DU: I don't like the word "obligation," but I do feel a commitment to local writers and to Southern California as a literary landscape. Much of my work for the last ten years or so has been in this area, and I continue to see it as important and profound. That said, I don't intend to edit a regional section, but rather a national section that grows out of its community to take a broader point-of-view. I'd like to cast as wide a net as possible, to alert readers to new books while also taking on more popular titles, to be smart and accessible at once. I don't think these desires are mutually exclusive; in fact, I believe, they're representative of how most people read. Right now, I'm reading Philip Roth, China Mieville, and Simon Winchester's book on the 1906 San Francisco earthquake, and each informs me in a different way. Book Review should function in such a fashion also, treating reading and writing not as fixed but fluid, activities that require us to readjust our responses depending on where we are or what we're doing on any given day. As far as reconciling the explosion of titles with the decrease in editorial pages, all you can do is to have a vision and represent it as best you can. At the Times, we'll cover 1000, maybe 1200, titles a year, which is a lot by contemporary standards, but is really just a drop in the bucket considering how many books are published in the United States. Rather than worry about it too much, though, I choose to see it as liberating. Since, no matter what, we can't be comprehensive, we might as well be true to ourselves.
4) Who's the best writer we've never heard of?
DU: Alexander Trocchi. He was a Scottish novelist of the 1950s, part of the postwar Paris expatriate community that included George Plimpton, Terry Southern, William Styron, and Peter Matthiessen. As an editor, Trocchi put out the short-lived journal Merlin, the first place ever to publish Samuel Beckett in English; as a writer, he supported himself writing high-class erotica for Maurice Girodias's Olympia Press, while producing two other novels - Young Adam (source of last year's film) and Cain's Book - that embraced a particularly flinty sort of nihilism. Trocchi was a long-time heroin addict, a lifestyle he claimed to have chosen freely, as a matter of philosophy, with the intent of nullifying his life. The truth, of course, was far more complicated, and he never published much of anything after Cain's Book appeared in 1960. Despite giving up on writing, however, he became involved with Guy Debord and the Situationists, and went on to play a role in the British anti-university movement of the late 1960s. He died in 1984, of complications from pneumonia, and if he's remembered at all these days, it's because of his notorious lifestyle, which is unfortunate, since he was a brilliant stylist and an unflinchingly philosophical writer, unafraid to take his ideas to the most relentless extremes.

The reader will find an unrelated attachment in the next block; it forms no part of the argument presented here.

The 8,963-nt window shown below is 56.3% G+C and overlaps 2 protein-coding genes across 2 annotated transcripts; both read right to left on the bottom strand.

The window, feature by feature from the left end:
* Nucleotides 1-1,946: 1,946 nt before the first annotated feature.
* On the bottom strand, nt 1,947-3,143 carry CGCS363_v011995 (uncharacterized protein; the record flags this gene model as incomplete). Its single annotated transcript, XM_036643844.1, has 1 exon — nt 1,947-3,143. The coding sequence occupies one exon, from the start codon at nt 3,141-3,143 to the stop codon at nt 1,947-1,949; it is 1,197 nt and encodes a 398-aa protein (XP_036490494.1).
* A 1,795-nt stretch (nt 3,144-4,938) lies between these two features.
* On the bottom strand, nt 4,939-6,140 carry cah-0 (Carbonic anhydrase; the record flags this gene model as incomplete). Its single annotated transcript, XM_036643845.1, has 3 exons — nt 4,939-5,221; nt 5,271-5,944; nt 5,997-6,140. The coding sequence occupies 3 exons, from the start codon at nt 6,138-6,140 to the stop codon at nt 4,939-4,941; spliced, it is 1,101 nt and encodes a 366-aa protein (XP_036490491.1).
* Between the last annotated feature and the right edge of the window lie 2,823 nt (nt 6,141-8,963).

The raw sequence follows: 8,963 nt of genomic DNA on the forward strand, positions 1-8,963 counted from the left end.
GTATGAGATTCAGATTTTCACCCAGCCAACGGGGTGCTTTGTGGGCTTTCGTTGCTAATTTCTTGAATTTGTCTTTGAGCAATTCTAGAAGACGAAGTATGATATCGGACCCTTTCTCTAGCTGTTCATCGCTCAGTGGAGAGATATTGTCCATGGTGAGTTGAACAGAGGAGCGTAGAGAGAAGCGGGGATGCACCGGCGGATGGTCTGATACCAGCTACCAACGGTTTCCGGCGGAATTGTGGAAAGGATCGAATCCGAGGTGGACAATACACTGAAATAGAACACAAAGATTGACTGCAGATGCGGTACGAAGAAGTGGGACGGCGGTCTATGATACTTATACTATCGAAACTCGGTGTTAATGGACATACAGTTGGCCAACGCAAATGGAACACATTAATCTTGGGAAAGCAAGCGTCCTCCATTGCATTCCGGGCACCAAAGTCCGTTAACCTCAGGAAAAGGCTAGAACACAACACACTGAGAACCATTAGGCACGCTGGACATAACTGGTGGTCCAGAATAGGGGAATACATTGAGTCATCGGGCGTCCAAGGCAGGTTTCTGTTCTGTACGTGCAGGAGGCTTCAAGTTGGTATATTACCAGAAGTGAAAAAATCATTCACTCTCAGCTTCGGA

5) And finally, ask yourself any question you'd like - but be sure to answer it.
DU: When is criticism a creative act?
Actually, it's probably more appropriate to pose this question from the opposite perspective: When is it not a creative act? For me, criticism is fundamentally creative because it begins with a writer or a thinker interacting with the world. Such a process is, necessarily, one of engagement; when we read or go to the movies or listen to music - when we walk down the street, for that matter - we are first and foremost experiencing something, and all criticism stems from the desire (need?) to make sense of that. This shaping impulse is at the heart of creativity; life may be chaotic, but there is order in thought. What does this mean in regard to Book Review? I'd suggest it gives us permission to look at reading and writing through whatever filter works. The best criticism, after all, has less to do with answers than with questions, and the more we embrace that, the more open and creative our questions can become.